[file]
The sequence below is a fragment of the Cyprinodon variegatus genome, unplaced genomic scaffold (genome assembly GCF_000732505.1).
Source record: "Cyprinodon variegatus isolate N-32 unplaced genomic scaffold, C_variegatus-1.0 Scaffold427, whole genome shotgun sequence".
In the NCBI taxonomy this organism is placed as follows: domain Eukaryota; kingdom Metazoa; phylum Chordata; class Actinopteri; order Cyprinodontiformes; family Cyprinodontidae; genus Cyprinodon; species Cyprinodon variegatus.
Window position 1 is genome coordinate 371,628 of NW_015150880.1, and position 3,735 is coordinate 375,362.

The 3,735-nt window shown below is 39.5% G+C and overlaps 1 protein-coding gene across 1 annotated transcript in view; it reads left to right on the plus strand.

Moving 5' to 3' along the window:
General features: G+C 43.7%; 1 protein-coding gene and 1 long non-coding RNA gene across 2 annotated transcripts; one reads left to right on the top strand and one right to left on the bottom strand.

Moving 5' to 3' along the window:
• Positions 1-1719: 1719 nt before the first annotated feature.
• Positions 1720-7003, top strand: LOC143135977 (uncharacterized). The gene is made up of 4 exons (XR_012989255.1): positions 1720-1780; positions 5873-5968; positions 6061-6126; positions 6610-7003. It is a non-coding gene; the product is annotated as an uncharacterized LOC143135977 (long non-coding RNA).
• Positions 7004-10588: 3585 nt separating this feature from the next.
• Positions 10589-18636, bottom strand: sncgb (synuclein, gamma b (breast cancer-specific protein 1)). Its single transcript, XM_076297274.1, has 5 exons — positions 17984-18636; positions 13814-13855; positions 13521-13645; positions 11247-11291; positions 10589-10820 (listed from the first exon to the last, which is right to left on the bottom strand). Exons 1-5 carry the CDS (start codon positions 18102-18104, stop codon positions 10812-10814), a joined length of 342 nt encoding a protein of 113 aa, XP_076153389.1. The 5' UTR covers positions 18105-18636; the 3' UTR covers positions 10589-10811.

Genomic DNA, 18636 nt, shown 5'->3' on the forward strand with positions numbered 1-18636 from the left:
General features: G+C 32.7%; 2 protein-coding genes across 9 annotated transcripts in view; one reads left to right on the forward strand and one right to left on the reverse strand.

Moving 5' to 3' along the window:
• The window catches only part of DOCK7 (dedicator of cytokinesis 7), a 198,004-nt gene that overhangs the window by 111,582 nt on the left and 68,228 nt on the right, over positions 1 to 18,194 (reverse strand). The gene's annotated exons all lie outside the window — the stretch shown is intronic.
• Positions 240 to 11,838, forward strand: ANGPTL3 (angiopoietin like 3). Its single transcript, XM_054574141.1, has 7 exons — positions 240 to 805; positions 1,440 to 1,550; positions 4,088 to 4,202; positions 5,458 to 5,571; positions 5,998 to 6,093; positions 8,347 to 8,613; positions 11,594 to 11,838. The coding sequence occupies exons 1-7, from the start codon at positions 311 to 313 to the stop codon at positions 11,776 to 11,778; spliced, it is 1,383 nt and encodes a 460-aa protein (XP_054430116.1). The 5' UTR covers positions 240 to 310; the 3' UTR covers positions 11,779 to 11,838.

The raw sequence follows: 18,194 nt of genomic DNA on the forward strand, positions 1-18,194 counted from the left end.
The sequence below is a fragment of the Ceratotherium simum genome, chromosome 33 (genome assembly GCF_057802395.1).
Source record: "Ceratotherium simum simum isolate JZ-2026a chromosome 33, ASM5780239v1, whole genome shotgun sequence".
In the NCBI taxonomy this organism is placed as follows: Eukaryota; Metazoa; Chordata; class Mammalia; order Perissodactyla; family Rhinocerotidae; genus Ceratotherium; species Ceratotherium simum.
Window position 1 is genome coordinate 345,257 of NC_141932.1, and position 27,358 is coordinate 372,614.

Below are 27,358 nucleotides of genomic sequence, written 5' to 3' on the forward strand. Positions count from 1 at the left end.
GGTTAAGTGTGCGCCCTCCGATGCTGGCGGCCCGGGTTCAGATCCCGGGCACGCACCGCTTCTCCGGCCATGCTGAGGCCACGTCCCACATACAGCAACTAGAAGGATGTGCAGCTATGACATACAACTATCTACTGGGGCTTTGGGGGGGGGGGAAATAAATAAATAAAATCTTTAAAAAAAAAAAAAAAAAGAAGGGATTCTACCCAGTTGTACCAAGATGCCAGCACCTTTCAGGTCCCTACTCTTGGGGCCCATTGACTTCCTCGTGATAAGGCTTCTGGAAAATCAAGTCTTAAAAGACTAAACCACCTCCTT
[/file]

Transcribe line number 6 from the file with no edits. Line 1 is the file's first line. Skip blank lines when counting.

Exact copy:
Moving 5' to 3' along the window: